“The mystery of the Church is the mystery of the Body of Christ: ‘one faith, one Baptism, one God and Father of all, who is over all’ and who works ‘through all and in all:’ this is the unity that Jesus asked the Father to grant us and we must help create this unity with the bond of peace.  And the bond of peace grows with humility, with gentleness and mutual support and with magnanimity.” 

Today's Mass Readings and Video : Friday October 21, 2016


Friday of the Twenty-ninth Week in Ordinary Time
Lectionary: 477


Reading 1EPH 4:1-6

Brothers and sisters:
I, a prisoner for the Lord,
urge you to live in a manner worthy of the call you have received,
with all humility and gentleness, with patience,
bearing with one another through love,
striving to preserve the unity of the spirit
through the bond of peace;
one Body and one Spirit,
as you were also called to the one hope of your call;
one Lord, one faith, one baptism;
one God and Father of all,
who is over all and through all and in all.

Responsorial PsalmPS 24:1-2, 3-4AB, 5-6

R. (see 6) Lord, this is the people that longs to see your face.
The LORD’s are the earth and its fullness;
the world and those who dwell in it.
For he founded it upon the seas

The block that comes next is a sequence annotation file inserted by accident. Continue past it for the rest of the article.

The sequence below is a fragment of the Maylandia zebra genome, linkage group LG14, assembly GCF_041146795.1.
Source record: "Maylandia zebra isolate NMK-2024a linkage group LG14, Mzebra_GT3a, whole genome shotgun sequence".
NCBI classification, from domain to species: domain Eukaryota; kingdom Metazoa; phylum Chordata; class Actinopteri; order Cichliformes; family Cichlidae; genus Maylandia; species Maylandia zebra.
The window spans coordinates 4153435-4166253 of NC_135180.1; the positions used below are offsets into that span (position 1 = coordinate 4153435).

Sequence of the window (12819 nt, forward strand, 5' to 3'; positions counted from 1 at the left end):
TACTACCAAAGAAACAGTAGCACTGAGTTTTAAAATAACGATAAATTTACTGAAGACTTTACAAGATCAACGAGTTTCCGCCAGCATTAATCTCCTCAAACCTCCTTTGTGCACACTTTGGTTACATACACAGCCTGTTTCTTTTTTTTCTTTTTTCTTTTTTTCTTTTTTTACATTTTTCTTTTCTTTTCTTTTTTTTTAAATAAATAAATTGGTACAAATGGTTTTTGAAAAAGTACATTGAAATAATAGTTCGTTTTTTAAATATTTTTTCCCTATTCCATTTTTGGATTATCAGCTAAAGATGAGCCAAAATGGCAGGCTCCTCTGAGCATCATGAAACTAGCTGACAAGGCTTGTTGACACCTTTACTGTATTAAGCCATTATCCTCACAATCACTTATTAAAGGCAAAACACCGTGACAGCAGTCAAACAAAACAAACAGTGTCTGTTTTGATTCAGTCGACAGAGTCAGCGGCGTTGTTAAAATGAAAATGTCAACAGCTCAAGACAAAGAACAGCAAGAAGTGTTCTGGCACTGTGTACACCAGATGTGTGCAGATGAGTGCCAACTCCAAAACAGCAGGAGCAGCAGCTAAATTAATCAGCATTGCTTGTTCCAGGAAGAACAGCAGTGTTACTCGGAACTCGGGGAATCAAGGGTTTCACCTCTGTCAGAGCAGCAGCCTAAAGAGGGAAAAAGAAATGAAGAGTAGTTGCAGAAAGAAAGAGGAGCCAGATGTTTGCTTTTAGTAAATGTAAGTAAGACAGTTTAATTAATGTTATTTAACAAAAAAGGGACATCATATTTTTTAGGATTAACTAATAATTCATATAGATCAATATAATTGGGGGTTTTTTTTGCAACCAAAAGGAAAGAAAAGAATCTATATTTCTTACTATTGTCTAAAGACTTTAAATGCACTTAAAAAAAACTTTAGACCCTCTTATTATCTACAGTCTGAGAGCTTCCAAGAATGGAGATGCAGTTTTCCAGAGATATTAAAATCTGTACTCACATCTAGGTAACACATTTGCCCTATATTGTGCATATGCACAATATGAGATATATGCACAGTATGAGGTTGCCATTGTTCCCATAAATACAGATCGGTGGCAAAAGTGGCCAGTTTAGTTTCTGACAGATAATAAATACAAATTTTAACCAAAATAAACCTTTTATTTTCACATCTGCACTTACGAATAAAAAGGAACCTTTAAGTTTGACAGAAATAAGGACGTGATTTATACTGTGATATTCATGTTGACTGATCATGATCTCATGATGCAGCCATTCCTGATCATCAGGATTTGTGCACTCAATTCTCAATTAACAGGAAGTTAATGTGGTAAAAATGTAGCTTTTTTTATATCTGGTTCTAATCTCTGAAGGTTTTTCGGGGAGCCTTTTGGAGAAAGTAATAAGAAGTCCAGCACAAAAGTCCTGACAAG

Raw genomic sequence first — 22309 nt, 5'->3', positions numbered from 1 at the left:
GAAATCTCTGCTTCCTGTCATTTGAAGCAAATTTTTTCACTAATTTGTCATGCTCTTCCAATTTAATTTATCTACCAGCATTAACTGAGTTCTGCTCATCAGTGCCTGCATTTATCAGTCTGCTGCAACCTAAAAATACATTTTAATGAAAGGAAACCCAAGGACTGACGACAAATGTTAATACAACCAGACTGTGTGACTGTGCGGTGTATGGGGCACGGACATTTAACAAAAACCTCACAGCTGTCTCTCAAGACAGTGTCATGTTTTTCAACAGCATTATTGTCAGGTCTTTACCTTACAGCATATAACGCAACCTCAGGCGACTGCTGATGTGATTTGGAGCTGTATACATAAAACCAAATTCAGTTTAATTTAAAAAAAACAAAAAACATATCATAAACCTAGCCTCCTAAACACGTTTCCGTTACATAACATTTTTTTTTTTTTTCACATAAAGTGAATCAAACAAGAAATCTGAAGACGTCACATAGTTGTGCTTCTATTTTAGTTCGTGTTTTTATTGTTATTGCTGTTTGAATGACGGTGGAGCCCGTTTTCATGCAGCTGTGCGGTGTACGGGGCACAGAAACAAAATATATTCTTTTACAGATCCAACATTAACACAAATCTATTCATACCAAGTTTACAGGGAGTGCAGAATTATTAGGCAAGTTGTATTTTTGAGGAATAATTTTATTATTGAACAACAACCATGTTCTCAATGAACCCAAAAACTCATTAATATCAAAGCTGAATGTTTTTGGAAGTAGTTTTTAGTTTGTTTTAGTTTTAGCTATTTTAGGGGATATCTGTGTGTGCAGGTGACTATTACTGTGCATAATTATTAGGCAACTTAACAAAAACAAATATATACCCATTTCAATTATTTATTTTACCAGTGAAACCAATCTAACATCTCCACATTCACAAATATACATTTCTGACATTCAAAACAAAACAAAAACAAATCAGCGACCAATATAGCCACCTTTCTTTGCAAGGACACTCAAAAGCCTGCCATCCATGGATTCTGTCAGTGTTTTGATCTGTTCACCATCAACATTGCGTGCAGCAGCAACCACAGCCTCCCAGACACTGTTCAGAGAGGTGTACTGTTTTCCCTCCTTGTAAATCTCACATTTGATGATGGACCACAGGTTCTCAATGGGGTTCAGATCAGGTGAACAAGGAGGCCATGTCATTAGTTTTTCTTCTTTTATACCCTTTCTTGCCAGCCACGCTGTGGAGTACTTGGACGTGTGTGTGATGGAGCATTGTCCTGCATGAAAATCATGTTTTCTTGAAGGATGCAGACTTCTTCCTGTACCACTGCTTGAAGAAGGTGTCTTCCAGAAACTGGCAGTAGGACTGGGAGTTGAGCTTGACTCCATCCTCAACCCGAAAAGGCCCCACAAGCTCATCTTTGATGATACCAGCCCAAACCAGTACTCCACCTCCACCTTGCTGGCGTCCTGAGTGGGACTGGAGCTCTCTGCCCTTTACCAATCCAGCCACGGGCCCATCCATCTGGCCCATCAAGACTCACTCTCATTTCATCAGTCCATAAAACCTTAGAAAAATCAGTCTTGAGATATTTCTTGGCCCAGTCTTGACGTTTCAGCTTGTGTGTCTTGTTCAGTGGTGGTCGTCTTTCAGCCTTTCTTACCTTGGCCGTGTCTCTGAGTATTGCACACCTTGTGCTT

and established it upon the rivers.
R. Lord, this is the people that longs to see your face.
Who can ascend the mountain of the LORD?
or who may stand in his holy place?
He whose hands are sinless, whose heart is clean,
who desires not what is vain.
R. Lord, this is the people that longs to see your face.
He shall receive a blessing from the LORD,
a reward from God his savior.
Such is the race that seeks for him,
that seeks the face of the God of Jacob.
R. Lord, this is the people that longs to see your face.

AlleluiaSEE MT 11:25

R. Alleluia, alleluia.
Blessed are you, Father, Lord of heaven and earth;
you have revealed to little ones the mysteries of the Kingdom.
R. Alleluia, alleluia.

GospelLK 12:54-59

Jesus said to the crowds,
“When you see a cloud rising in the west
you say immediately that it is going to rain–and so it does;
and when you notice that the wind is blowing from the south
you say that it is going to be hot–and so it is.
You hypocrites!
You know how to interpret the appearance of the earth and the sky;
why do you not know how to interpret the present time?

“Why do you not judge for yourselves what is right?
If you are to go with your opponent before a magistrate,